My rating: 5 stars
A painting shrouded in mystery serves as the trigger for the plot of The Muse by Jessie Burton. This is a beautifully crafted novel featuring several themes that gracefully come together in a story connecting two time periods: 1936 and 1967. Insights into artists’ feelings are mixed with criticisms of both unequal treatment of women and racism, achieving an enthralling read.
Odelle Bastien moved from Port of Spain (Trinidad) to London looking for a better life. She has a bachelor’s degree in English Literature, but is working at a shoe shop, which doesn’t stop her from hoping to get another job where she can better apply her skills. 1967 is the year when she receives a letter from Marjorie Quick offering her a job as a typist at the Skelton Gallery.
She narrates the story in the first person. The reader has direct access to her thoughts and feelings, how she has always wanted to write, how she becomes amazed by Quick after starting her new job, and how she is struggling with the fact that her best friend, Cynthia, is not going to live with her anymore after getting married.
It is during her long-time friend’s wedding party that Odelle meets Lawrie, a man whose mother has died and bequeathed him a painting, which he intends to sell. Odelle becomes interested in / attracted to him, but tries not to reveal her feelings at first. The way in which the painting is described is a great example of how Jessie Burton manages to transform into words the feelings conveyed by a visual form of art:
“The sky above was darker and less decorous; there was something nightmarish about its bruised indigoes.”
Later, Lawrie takes the painting to the Skelton Gallery for an evaluation, although he confesses that he also really wanted to see Odelle again. Quick acts in a really strange way when she sees the painting, raising suspicions that she knows more about it than she is revealing.
In 1936, Olive Schloss, the daughter of an Austrian art dealer and an English woman, arrives at a house in rural Spain for a long stay with her parents. She gathers courage to tell them that she has been accepted to do a Fine Arts degree. After their arrival, two strangers come to greet them and everything changes. Isaac Robles is a republican and socialist who talks about the starvation of the poor at the hands of the aristocracy. Teresa, his sister, is younger and seems to be eager to have someone to call friend.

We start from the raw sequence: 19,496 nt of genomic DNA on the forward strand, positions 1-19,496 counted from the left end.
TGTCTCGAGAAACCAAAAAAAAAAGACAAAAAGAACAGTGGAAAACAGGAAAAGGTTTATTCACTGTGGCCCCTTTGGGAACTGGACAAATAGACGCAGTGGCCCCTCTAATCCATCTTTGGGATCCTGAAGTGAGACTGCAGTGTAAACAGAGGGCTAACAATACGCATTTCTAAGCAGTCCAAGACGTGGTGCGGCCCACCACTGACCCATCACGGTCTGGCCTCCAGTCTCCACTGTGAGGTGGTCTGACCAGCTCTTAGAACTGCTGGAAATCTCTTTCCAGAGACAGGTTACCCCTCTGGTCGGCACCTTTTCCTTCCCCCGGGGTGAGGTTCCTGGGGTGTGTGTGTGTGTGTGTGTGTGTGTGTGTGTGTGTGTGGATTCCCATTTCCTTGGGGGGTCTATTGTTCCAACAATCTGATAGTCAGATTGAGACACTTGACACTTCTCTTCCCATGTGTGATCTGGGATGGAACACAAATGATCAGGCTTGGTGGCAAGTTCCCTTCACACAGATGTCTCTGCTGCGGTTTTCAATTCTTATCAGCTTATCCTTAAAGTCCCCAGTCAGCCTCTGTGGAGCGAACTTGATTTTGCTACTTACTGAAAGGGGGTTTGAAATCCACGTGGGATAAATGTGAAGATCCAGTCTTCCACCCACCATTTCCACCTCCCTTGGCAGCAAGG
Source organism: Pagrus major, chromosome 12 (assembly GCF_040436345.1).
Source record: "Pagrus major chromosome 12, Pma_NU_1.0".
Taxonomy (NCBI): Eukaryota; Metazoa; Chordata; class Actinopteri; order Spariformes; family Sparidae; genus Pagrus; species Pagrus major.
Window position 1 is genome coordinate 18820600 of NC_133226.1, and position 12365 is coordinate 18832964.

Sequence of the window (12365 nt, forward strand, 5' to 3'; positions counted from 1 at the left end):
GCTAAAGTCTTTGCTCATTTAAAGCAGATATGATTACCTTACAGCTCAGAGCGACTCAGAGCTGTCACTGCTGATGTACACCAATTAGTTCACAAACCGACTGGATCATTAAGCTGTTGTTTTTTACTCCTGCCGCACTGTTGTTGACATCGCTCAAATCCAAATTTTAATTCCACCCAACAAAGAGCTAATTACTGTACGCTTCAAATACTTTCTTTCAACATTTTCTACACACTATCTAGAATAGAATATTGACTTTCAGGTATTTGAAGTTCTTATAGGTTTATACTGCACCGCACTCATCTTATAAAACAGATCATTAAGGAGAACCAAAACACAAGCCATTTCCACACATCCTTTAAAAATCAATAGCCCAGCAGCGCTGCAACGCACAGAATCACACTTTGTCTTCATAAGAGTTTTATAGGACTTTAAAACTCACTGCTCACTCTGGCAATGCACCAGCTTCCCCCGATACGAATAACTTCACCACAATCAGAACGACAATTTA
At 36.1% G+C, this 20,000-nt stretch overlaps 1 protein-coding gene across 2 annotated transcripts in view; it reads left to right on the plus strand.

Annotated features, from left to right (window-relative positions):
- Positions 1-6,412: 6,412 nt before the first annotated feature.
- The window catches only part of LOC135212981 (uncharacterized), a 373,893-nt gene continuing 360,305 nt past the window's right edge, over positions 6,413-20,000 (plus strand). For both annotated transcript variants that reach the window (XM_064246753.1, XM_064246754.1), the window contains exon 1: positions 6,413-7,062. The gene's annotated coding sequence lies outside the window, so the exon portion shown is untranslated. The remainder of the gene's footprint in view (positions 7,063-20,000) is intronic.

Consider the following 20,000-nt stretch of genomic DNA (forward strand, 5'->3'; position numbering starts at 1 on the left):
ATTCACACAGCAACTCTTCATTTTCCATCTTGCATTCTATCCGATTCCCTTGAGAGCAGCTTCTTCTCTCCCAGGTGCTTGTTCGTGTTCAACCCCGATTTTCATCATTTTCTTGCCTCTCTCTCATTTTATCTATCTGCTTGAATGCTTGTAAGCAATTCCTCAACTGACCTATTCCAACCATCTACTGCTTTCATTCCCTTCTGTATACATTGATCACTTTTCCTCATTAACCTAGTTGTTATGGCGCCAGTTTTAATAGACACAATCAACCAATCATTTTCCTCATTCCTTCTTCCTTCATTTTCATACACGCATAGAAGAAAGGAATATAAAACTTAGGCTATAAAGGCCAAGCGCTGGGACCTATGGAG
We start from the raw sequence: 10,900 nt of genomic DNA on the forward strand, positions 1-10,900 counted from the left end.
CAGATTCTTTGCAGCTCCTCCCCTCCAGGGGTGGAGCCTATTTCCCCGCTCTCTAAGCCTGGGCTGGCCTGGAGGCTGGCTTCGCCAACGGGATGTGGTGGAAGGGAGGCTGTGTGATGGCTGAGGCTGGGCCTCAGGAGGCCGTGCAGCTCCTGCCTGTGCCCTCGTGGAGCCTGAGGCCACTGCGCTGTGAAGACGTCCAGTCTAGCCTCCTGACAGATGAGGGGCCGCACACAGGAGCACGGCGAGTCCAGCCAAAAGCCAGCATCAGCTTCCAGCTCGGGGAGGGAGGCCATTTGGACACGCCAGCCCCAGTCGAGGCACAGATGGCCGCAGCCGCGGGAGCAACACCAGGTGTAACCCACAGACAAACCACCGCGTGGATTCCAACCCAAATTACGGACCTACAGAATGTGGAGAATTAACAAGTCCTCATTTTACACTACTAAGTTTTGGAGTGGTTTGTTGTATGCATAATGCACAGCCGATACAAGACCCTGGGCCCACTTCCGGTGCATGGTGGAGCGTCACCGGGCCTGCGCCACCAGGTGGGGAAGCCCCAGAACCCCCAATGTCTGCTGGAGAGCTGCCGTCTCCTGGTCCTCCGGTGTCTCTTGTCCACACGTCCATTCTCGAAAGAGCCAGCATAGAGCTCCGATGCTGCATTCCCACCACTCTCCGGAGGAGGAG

Throughout the novel, there are various instances of criticism of unequal treatment of women and their lack of opportunities, as well as of racism, which are well wrapped up in the plot, not feeling like disconnected preaching. Odelle wonders how Quick managed to be in the position that she is in, while Olive muses on how difficult it is for women to be considered as artists. Moreover, Odelle has to deal with both covert and obvious racism in her daily life.
However, this is foremost a book about artists, the importance of their identity, their craft, self-doubts, their sources of inspiration and the purpose of art, and how these can be perceived differently by various people. Odelle, for example, reflects various times on her desire to be a writer and how that affects her life.
“Like most artists, everything I produced was connected to who I was – and so I suffered according to how my work was received.”
“I’d been writing for so long for the particular purpose of being approved that I’d forgotten the genesis of my impulse”.
The story being told feels authentic, despite being fictional. This is achieved not only by adding to the plot various references to real historical occurrences, such as the Spanish Revolution and Civil War, Nazism and the Second World War, but also thanks to the complexity and genuineness of the characters. I cared about their story and wanted to be able to read everything at once to know what connected them.
More or less halfway through the book, I thought that I had figured out the link between the two stories in its entirety, but I was mistaken. Although some of my suspicions were right, I was wrong about some things. Important and shocking events, which increased my heartbeat, started being revealed and I couldn’t stop reading. Thinking back, the clues were there, I had just overlooked them.
The Muse, just like The Miniaturist, Jessie Burton’s first novel, uses mysteries and historical settings to create a story that highlights important issues. The great display of feelings through the actions of the characters and the creation of atmospheres complements this page-turner novel that delves into the world of art.